What’s in a name? you might be thinking. Well, in this case, in the case of republic, a lot. The word “republic” encapsulates a political philosophy; it connotes the philosophy of government which would limit government to the defense of life, liberty, and property in order to serve the ends of justice. There’s no such connotation in the word “monarchy,” for example; or in aristocracy or oligarchy.

A monarch is the sole, supreme ruler of a country, and there is theoretically no area in the life of his citizens over which he may not hold sway.The king owns the country and his people belong to him.

Monarchical practice pretty well coincided with theory in what is called “Oriental Despotism,” but in Christendom the power of the kings was limited by the nobility on the one hand and the Emperor on the other; and all secular rulers had to take account of the power of the Papacy. Power was played off against power, to the advantage of the populace.


Individual Liberty

The most important social value in Western civilization is individual liberty. The human person is looked upon as God’s creature, gifted with free will which endows him with the capacity to choose what he will make of his life. Our inner, spiritual freedom must be matched by an outer and social liberty if man is to fulfill his duty toward his Maker. Creatures of the state cannot achieve their destiny as human beings; therefore, government must be limited to securing and preserving freedom of personal action, within the rules for maximizing liberty and opportunity for everyone.

Unless we are persuaded of the importance of freedom to the individual, it is obvious that we will not structure government around him to protect his private domain and secure his rights. The idea of individual liberty is old, but it was given a tremendous boost in the sixteenth century by the Reformation and the Renaissance.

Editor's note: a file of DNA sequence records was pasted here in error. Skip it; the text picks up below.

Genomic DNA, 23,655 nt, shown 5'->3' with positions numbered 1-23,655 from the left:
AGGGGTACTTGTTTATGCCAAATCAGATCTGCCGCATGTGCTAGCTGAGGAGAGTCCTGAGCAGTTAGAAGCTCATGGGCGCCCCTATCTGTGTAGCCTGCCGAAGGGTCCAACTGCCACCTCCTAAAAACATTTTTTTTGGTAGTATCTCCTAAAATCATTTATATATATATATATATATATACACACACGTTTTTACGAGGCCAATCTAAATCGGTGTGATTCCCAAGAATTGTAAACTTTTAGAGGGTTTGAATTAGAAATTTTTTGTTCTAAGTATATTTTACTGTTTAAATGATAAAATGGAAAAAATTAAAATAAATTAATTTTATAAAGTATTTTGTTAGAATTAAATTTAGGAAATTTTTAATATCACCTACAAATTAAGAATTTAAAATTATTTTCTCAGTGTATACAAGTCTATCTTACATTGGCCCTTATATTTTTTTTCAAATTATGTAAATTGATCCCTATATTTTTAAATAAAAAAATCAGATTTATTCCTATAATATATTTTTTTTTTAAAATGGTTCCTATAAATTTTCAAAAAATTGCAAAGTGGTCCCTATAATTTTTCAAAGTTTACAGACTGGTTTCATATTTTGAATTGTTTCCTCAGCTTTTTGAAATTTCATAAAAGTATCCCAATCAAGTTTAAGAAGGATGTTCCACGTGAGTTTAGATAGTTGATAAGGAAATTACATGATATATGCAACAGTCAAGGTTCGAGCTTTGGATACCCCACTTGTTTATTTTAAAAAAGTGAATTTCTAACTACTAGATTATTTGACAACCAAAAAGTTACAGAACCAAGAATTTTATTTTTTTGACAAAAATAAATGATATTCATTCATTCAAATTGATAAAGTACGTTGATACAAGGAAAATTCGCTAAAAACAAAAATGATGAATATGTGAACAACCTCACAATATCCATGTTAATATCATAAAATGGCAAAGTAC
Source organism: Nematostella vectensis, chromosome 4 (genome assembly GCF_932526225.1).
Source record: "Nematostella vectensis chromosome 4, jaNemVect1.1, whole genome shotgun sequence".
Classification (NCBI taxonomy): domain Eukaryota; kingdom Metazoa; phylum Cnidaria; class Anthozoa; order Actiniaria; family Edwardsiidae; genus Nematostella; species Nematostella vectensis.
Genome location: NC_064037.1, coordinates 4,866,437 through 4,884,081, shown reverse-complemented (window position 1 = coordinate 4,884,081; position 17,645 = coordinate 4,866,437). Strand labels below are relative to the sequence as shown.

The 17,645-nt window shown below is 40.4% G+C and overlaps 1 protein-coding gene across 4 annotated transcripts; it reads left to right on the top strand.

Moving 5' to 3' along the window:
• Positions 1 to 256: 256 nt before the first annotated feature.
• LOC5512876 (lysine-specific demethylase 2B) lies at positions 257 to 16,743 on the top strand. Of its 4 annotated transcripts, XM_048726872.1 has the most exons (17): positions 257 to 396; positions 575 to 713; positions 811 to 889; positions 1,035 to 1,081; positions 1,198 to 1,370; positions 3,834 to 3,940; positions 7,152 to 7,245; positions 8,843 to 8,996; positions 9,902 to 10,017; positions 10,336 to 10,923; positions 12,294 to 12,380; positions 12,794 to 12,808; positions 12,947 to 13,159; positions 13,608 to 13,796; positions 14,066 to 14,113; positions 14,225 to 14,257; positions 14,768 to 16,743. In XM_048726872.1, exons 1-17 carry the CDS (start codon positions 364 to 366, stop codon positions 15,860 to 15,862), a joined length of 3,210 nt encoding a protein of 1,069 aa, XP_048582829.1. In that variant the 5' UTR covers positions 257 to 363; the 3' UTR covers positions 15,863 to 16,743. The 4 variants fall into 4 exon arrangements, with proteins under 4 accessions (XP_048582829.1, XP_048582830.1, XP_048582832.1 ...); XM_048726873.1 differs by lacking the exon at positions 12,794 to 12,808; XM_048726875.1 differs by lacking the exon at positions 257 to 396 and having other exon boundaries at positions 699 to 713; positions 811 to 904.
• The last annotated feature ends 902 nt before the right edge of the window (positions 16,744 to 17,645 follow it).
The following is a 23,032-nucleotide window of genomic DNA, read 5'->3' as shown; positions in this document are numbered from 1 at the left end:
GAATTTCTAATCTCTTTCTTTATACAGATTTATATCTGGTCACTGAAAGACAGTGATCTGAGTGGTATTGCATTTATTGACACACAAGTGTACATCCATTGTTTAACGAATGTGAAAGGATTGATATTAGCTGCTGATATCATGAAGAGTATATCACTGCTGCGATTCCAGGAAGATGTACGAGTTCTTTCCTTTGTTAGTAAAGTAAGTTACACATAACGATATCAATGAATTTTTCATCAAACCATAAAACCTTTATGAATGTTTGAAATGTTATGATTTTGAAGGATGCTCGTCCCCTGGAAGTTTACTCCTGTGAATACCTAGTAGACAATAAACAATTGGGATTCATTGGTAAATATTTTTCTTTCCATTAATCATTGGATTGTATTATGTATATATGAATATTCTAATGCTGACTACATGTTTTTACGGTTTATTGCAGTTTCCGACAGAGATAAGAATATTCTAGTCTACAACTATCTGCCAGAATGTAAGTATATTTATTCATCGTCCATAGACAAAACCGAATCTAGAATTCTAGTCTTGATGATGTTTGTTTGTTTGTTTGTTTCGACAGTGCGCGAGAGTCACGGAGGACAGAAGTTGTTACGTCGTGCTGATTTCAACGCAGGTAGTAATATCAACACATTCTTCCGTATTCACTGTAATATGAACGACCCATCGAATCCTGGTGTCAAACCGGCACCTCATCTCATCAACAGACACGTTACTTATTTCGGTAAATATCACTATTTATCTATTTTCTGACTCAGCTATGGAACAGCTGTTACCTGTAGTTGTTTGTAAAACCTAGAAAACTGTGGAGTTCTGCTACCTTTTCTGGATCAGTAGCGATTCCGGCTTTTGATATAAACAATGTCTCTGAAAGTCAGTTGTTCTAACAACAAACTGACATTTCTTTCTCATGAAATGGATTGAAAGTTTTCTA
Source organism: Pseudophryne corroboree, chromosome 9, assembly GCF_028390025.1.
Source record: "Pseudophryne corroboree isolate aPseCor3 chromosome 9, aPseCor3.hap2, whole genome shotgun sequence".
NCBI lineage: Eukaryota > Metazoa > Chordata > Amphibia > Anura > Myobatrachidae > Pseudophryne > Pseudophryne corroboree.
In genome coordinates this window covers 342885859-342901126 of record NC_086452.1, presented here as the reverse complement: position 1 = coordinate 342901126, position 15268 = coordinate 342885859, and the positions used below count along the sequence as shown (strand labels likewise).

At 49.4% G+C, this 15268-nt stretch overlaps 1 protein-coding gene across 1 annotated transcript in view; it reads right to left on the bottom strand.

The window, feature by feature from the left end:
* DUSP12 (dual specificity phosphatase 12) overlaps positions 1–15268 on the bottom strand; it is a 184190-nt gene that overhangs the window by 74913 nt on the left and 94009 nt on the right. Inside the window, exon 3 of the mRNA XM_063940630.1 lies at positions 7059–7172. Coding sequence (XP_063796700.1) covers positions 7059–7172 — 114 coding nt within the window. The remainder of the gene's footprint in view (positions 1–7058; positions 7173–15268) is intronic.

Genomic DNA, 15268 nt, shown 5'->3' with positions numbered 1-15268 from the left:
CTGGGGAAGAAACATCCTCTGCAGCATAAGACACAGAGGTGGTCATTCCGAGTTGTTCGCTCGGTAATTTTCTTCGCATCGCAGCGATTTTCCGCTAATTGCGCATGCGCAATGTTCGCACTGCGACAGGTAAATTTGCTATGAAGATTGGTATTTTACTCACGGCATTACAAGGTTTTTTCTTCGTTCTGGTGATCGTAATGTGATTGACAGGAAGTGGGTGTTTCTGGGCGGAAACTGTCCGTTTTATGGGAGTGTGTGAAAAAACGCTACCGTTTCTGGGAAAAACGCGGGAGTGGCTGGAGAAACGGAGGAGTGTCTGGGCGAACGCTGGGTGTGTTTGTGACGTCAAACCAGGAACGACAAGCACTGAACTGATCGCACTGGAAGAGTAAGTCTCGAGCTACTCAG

The earliest manifestation of this renewed idea of liberty was in the area of religion, issuing in the conviction that a person should be allowed to worship God in his own way. This religious ferment in England gave us Puritanism, and early in the seventeenth century Puritanism projected a political movement whose members were contemptuously called Whiggamores—later shortened to Whigs—a word roughly equivalent to “cattle thieves.” The king’s men were called Tories—“highway robbers.” The Whigs worked for individual liberty and progress; the Tories defended the old order of the king, the landed aristocracy, and the established church.

One of the great writers and thinkers in the Puritan and Whig tradition was John Milton, who wrote his celebrated plea for the abolition of Parliamentary censorship of printed material in 1644, Areopagitica. Many skirmishes had to be fought before freedom of the press was finally accepted as one of the earmarks of a free society. Free speech is a corollary of press freedom, and I remind you of the statement attributed to Voltaire: “I disagree with everything you say, but I will defend with my life your right to say it.”